Everyone knows the dictum of the mediaeval poet John Lydgate: “You can please some of the people all of the time, you can please all of the people some of the time, but you can’t please all of the people all of the time.” The trouble is, even though it’s impossible, I want to. And sometimes that leads to my ending up pleasing nobody.
I try to juggle page poetry and spoken word, and within each art form, I try to juggle comic and non-comic verse (I say “non-comic”, rather than serious, because I agree with something Wendy Cope once said about it being a mistake to divide poetry into funny and serious, as many funny poems are saying something serious beneath the humour). I am by no means unique in this – several spoken word artists, including Sally Jenkinson, John Osborne and Clare Ferguson-Walker, were published in the more prestigious poetry journals before building performance careers; T.S.Eliot (to whom I am not , of course, trying to compare myself in any other sense) wrote both The Waste Land and Old Possum’s Book Of Practical Cats. I am, however, finding it increasingly hard.
My biggest problem is that I am far too prone to viewing any success I might achieve with my poetry as a compensation for numerous failures in my personal life. Put simply, I desperately want audiences to love me, because nobody else does. When they don’t love me, or when they appear to love one or more of the other poets I am appearing with much more, I feel crushed. And, as no amount of love is enough to fill the void, I want ALL AUDIENCES to love me, regardless of their age, background or taste in poetry.
When I first came back to poetry after a twenty-year break, I concentrated mainly on traditional, Pam Ayresy-style comic verse and I immediately had a lot of success with it. I won light verse competitions with very little effort; when I performed to middle-aged, grassroots audiences, I was usually their favourite performer of the event. Even then, a nagging sense of dissatisfaction set in – there was often a lover of “serious” poetry in the audience who visibly turned up their nose at my work, refused to clap or said something cuttingly backhanded to me afterwards and, even though I knew they were a lone voice in a sea of love, even though I thought (and still do think) they were a pretentious snob who failed to appreciate the difficulty and skill involved in producing good light verse, it bothered me that I didn’t have their approval. I was already working on “serious” free verse alongside the rhymed comic poetry, but their distaste pushed me to work harder at it.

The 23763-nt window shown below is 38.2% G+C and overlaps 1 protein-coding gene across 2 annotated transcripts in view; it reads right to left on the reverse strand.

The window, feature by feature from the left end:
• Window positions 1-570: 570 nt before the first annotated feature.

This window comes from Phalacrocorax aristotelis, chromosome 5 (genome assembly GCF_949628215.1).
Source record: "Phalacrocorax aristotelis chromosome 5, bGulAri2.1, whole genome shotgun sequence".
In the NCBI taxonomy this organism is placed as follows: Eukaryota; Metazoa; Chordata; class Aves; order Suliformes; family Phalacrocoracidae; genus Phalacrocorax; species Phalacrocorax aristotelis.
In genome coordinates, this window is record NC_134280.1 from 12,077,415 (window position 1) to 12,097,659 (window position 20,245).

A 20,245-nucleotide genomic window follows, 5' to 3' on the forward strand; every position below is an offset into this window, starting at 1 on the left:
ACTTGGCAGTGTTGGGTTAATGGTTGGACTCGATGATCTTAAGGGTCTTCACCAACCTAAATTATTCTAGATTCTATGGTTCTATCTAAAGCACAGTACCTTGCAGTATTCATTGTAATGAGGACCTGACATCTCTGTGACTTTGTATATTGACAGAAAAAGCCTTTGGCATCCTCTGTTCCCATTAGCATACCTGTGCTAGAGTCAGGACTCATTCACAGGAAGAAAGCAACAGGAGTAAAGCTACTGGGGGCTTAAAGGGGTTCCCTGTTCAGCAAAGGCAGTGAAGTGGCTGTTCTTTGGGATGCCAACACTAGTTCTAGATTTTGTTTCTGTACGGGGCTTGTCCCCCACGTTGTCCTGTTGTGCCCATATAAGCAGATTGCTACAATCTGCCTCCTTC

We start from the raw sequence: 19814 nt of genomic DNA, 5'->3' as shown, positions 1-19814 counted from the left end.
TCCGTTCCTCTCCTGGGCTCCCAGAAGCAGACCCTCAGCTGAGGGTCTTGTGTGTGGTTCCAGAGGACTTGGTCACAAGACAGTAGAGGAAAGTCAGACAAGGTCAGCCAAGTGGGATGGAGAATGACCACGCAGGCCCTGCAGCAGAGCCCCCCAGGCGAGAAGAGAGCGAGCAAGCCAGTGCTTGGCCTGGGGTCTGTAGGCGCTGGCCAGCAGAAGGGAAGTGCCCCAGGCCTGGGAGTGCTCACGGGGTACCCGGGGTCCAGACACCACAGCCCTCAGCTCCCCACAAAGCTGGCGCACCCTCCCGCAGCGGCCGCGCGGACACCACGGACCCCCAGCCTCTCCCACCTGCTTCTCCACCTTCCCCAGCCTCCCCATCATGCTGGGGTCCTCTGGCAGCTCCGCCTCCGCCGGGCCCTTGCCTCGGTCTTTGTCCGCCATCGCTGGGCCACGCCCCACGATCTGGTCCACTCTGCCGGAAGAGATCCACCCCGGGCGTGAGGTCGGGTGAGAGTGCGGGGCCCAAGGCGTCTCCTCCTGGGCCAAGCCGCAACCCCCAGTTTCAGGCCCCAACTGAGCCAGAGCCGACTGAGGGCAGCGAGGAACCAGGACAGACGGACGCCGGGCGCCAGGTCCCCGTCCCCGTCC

And then I thought I’d try a young, urban slam and had the shock of my life when my “populist” poetry was not at all popular with the audience there. They had as little love for highbrow page poetry as the middle-aged grassroots audiences I’d been slaying, but they also found traditional light verse embarrassingly trite, amateurish and so last century. They preferred looser, less regular, more rappy rhythm and rhyme schemes, only liked humorous poems if they were surreal, edgy, deeply personal or dark, and sometimes hated all comic poetry – they wanted intense, serious poems about social issues or psychological torment. I started to change the way I wrote to please them.
I had some success on both fronts: I’ve now had poems published in a raft of reputable poetry journals (but have still not managed to graze the most prestigious, a fact which causes me immense pain, even though I don’t even like any of the poetry that some of them publish and I rate the journals that are publishing me higher) and have also won or been placed in major slams and been booked for feature slots at leading spoken word nights in the South West. I know how lucky I have been and am immensely grateful for what success I have had. And you all know there’s a “but” coming….
…because there is. Although I’ve done creditably in both, I’ve not done as well in either page poetry or spoken word as I’d have liked, but I seem to have lost my popular touch with the I-don’t-know-much-about-poetry-but-I-do-know-what-I-like kinds of audiences I used to have in the palm of my hand. I feel that, in trying to please absolutely everybody on the planet, I’ve ended up not really pleasing anybody.
“A-ha!” you’re all saying (and not in the sense of the Norwegian pop band). “That’s because you’re courting success, rather than putting your art first! Audiences can smell a lack of authenticity. Write the kind of poetry you really WANT to write and forget about what audiences want.”
But I’m not actually being as cold-blooded, formulaic and calculating about this as it may sound. I have never attempted to write in a style I didn’t really, really like. I write eclectically because I read/listen eclectically. And I do put myself in my poems – spoken word has got me to open up about my darkest secrets in my poetry in a way I never had the confidence to do before and has consequently had an immeasurably positive effect on my mental health. It’s honestly not the case that I am producing hollow, inauthentic, fashion-driven husks of poems.
I’m not sure if the problem is that I’m now producing a Frankenstein genre of poetry, with elements of all the styles I like, but not close enough to any of them to please real devotees. Or whether the painful truth I am trying hard to avoid here is that I’m just not that good.